Stay Connected

Our News Centre and Blog is your link to a dynamic network of information, people, and ideas curated by our FX and payments experts.

Weekly Market Digest
November 16 to November 20, 2020

Don Curren November 20, 2020

If the epic horror story that is the COVID-19 pandemic was split into two separate narratives last week when Pfizer and BioNTech released encouraging vaccine test results, the divergence between the positive story of possible vaccines and the overwhelmingly negative story of the current spread of the virus became even starker this week.

First, the good news.

On Monday, a week after Pfizer and BionNTech reported encouraging results from tests of their COVID-19 vaccine, another pharmaceutical concern, Moderna, released data showing its vaccine has a 94.5% vaccination success rate. US infectious disease expert Dr. Anthony Fauci labelled the results “stunningly impressive.”

Then on Thursday, data was published indicating AstraZeneca and Oxford University’s potential COVID-19 vaccine produced a strong immune response in older adults.

Despite the aura of euphoria surrounding the notion that an effective vaccine may soon be available – some say as early as December in the US – risk-sensitive stock markets were unable to sustain the positive momentum in evidence on Monday, and succumbed to volatile trading through the rest of the week.

A large part of the volatility in stocks – and the somewhat firmer tone in the US dollar on a trade-weighted basis – was attributable to the other component of the coronavirus story – the bad news of its continued rapid and relentless spread through the US and Canada, and around the world.

By Friday morning, there were 57,110,286 confirmed cases of COVID-19 and 1,364,073 deaths globally, according to data from Johns Hopkins University, and 11,740,229 cases and 252,838 deaths in the US.

The havoc wreaked by the coronavirus fostered serious doubts about the sustainability of the economic recovery in the minds of investors, and that’s a potent force offsetting the positivity unleased by developments on the vaccine front.

Economic fears have been exacerbated in the US by the continuing stalemate over another fiscal stimulus package. Tensions between the Republican and Democratic parties heightened by continuing allegations from the White House that there was widespread fraud in the November 3 presidential election seem, at the moment, to present an insurmountable obstacle to an effective fiscal relief package before the inauguration of the new administration on January 20.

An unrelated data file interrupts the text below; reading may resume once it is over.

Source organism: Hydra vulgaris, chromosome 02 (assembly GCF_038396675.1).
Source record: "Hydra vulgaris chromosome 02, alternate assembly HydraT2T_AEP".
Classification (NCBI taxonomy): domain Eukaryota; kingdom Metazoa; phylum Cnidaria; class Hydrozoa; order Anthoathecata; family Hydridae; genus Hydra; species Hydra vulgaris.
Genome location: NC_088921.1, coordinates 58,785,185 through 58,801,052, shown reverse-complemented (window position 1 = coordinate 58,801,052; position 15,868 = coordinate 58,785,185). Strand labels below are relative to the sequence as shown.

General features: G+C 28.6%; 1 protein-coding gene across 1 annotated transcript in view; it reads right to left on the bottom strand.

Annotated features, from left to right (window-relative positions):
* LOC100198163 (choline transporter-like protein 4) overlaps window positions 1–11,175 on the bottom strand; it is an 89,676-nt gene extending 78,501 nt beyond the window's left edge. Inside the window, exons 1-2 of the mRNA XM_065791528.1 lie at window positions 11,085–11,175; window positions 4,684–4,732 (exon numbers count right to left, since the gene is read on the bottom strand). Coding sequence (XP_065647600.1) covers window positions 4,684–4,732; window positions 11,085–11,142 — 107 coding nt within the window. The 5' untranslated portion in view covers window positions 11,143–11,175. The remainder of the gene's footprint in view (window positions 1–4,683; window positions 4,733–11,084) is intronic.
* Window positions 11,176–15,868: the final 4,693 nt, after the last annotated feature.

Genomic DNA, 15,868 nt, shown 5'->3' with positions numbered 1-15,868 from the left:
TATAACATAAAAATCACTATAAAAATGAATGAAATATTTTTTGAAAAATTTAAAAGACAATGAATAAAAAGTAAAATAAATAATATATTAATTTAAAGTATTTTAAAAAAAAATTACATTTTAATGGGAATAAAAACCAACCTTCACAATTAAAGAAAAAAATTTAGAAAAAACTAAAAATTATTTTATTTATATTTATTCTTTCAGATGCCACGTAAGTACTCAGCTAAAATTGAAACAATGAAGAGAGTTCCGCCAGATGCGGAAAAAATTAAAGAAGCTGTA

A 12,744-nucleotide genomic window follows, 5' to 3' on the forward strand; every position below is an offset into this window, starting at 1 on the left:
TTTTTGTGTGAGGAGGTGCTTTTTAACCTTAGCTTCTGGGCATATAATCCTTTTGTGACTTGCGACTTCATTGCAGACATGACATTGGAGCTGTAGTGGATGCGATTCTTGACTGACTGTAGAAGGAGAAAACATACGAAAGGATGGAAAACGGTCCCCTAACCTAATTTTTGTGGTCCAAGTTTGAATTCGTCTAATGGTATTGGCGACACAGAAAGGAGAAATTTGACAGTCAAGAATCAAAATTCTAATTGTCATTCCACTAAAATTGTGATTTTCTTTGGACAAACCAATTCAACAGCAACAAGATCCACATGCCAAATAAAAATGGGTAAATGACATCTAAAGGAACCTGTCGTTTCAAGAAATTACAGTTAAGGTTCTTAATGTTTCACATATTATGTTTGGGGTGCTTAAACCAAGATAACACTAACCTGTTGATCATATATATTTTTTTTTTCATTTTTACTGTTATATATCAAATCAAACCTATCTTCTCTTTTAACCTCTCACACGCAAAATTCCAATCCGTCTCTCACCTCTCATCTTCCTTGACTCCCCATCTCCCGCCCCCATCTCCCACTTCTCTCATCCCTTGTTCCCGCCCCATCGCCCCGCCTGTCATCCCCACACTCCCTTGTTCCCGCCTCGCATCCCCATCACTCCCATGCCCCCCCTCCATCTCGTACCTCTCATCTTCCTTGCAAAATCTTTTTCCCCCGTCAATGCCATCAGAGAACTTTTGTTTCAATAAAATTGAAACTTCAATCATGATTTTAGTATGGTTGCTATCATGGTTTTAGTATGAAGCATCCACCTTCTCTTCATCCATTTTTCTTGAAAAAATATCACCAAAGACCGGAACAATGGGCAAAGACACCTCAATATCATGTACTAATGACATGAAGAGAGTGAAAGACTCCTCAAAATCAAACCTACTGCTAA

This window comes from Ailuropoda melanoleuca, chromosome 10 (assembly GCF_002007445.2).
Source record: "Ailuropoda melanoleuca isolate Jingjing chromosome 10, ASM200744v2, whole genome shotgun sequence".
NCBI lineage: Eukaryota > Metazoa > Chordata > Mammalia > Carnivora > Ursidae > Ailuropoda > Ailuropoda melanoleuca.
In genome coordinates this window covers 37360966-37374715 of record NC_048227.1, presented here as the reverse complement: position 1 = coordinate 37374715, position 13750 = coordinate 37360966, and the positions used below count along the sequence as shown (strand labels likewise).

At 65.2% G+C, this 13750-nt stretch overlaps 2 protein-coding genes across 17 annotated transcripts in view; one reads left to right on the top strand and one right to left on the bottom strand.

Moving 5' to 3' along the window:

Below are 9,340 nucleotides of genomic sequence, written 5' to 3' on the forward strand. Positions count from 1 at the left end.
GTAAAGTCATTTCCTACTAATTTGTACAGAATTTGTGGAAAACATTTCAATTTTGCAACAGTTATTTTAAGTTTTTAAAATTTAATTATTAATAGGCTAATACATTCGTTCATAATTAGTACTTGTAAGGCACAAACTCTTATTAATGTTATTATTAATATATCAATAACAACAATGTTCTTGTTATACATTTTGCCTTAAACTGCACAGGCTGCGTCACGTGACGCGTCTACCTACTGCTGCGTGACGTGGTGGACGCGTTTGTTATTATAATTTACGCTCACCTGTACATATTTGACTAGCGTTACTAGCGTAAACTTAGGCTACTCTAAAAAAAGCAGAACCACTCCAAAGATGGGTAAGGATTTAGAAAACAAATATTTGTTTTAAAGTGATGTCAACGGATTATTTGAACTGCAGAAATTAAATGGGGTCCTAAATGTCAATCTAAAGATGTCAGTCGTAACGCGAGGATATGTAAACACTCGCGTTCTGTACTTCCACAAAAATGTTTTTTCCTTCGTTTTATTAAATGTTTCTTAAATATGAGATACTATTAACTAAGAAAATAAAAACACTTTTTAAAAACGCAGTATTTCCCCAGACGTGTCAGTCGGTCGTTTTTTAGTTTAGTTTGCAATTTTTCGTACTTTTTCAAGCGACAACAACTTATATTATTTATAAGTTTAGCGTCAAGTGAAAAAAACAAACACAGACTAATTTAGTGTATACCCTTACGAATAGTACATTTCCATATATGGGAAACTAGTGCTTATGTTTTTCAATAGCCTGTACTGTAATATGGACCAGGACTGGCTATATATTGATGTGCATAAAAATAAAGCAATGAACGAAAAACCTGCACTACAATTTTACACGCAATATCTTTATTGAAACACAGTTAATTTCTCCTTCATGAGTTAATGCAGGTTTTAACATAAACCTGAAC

Backward-looking economic data released during the week weren’t markedly negative. In fact, Statistics Canada reported that retail sales in Canada surged by 1.1% in September, much stronger than the 0.4% rise expected by economists. Inflation in Canada also exceeded expectations, with the Consumer Price Index for October rising by 0.7% on a year-over-year basis, a faster pace than the expected 0.4%, and up from a 0.5% increase in September.

In the US, data from the retail sales sector weren’t as encouraging as those from north of the border. The US Census Bureau reported retail sales there rose 0.3% month-over-month, missing the street’s consensus of 0.5%. The core reading, which removes highly volatile automobile sales, also missed expectations, registering a 0.2% gain vs. a 0.6% estimate.

There are some potentially significant data releases next week, but they are mostly clustered toward the center of the week, in part because of the Thanksgiving Day holiday on Thursday. Jobless claims and trade balance data for the US will be released Wednesday morning, followed by the minutes of the most recent Fed policy meeting that afternoon.

While Thanksgiving might normally distract investors, traders and corporates from the vicissitudes of the economy and markets, the dire coronavirus situation will likely remain top of mind for many.

If there isn’t more encouraging news about potential vaccines, risk-sensitive assets such as stocks could underperform, and the Canadian dollar, which has been performing strongly of late, could be vulnerable.

Suggested Reading   |   Cambridge Market Analysis

■ Canadian Retail Surges in September, Seen Weakening in Subsequent Months​​​​​​ read article
■ US Initial Jobless Claims Edge Higher Again  read article
■ Canadian CPI Rises More Rapidly Than Forecast in October   read article
■ US Retail Sales Miss Forecasts, Prompting Equity Futures To Extend Losses   read article

Suggested Reading   |   Counterparties

■ NYT: Recession With a Difference: Women Face Special Burden​  read article
■ Bank of Canada: Governor Tiff Macklem Remarks to Public Policy Forum’s Sustainable Finance 2 Roundtable​​​​​  read article
■ WSJ: Charles Koch Says His Partisanship Was a Mistake​​​​​​  read article
■ Wired: Huawei, 5G, and the Man Who Conquered Noise  read article
■ New Yorker: Wikipedia, “Jeopardy!,” and the Fate of the Fact  read article
■ NYT Opinion: I Am Living in a Covid-Free World Just a Few Hundred Miles From Manhattan​​​​​​ read article
■ Bank of England: Seizing the Opportunities from Digital Finance  read article
■ NYT Magazine: How Do You Know When Society Is About to Fall Apart?  read article

Calendar for the Week Ahead


Monday, November 23
■ EUR – Markit Composite Flash PMI
Tuesday, November 24
■ USD – Conference Board Consumer Confidence Index

​Wednesday, November 25
■ USD – Q3 GDP Second Estimate
■ USD – Goods Trade Balance
■ USD – Jobless Claims
■ USD – Fed Meeting Minutes

Thursday, November 26
■ USD – Thanksgiving Day
Friday, November 27
■ EUR – Economic Sentiment

Don Curren
Market Strategist and Content Editor